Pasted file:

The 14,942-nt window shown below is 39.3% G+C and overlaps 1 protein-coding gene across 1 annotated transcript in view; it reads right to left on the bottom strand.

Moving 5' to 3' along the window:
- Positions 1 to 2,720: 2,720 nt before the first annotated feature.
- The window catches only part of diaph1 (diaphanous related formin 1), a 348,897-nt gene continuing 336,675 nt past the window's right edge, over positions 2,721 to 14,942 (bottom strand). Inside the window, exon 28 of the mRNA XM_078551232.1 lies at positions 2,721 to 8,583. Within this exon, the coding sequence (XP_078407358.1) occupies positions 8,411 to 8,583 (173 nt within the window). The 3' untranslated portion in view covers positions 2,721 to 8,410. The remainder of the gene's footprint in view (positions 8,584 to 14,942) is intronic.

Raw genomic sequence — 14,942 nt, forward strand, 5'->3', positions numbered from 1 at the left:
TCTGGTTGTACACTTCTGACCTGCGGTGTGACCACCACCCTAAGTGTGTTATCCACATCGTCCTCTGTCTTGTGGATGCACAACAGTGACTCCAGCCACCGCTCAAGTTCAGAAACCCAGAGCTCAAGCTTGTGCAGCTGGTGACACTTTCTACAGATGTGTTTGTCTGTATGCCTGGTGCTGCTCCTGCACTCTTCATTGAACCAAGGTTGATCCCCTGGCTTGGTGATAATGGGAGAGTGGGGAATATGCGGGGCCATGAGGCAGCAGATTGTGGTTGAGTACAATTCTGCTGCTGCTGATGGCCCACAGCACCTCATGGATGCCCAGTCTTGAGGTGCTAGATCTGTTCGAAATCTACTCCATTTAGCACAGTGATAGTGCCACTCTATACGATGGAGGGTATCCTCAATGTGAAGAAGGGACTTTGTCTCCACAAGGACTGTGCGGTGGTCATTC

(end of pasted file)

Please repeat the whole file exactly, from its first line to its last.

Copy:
The 14,942-nt window shown below is 39.3% G+C and overlaps 1 protein-coding gene across 1 annotated transcript in view; it reads right to left on the bottom strand.

Moving 5' to 3' along the window:
- Positions 1 to 2,720: 2,720 nt before the first annotated feature.
- The window catches only part of diaph1 (diaphanous related formin 1), a 348,897-nt gene continuing 336,675 nt past the window's right edge, over positions 2,721 to 14,942 (bottom strand). Inside the window, exon 28 of the mRNA XM_078551232.1 lies at positions 2,721 to 8,583. Within this exon, the coding sequence (XP_078407358.1) occupies positions 8,411 to 8,583 (173 nt within the window). The 3' untranslated portion in view covers positions 2,721 to 8,410. The remainder of the gene's footprint in view (positions 8,584 to 14,942) is intronic.

Raw genomic sequence — 14,942 nt, forward strand, 5'->3', positions numbered from 1 at the left:
TCTGGTTGTACACTTCTGACCTGCGGTGTGACCACCACCCTAAGTGTGTTATCCACATCGTCCTCTGTCTTGTGGATGCACAACAGTGACTCCAGCCACCGCTCAAGTTCAGAAACCCAGAGCTCAAGCTTGTGCAGCTGGTGACACTTTCTACAGATGTGTTTGTCTGTATGCCTGGTGCTGCTCCTGCACTCTTCATTGAACCAAGGTTGATCCCCTGGCTTGGTGATAATGGGAGAGTGGGGAATATGCGGGGCCATGAGGCAGCAGATTGTGGTTGAGTACAATTCTGCTGCTGCTGATGGCCCACAGCACCTCATGGATGCCCAGTCTTGAGGTGCTAGATCTGTTCGAAATCTACTCCATTTAGCACAGTGATAGTGCCACTCTATACGATGGAGGGTATCCTCAATGTGAAGAAGGGACTTTGTCTCCACAAGGACTGTGCGGTGGTCATTC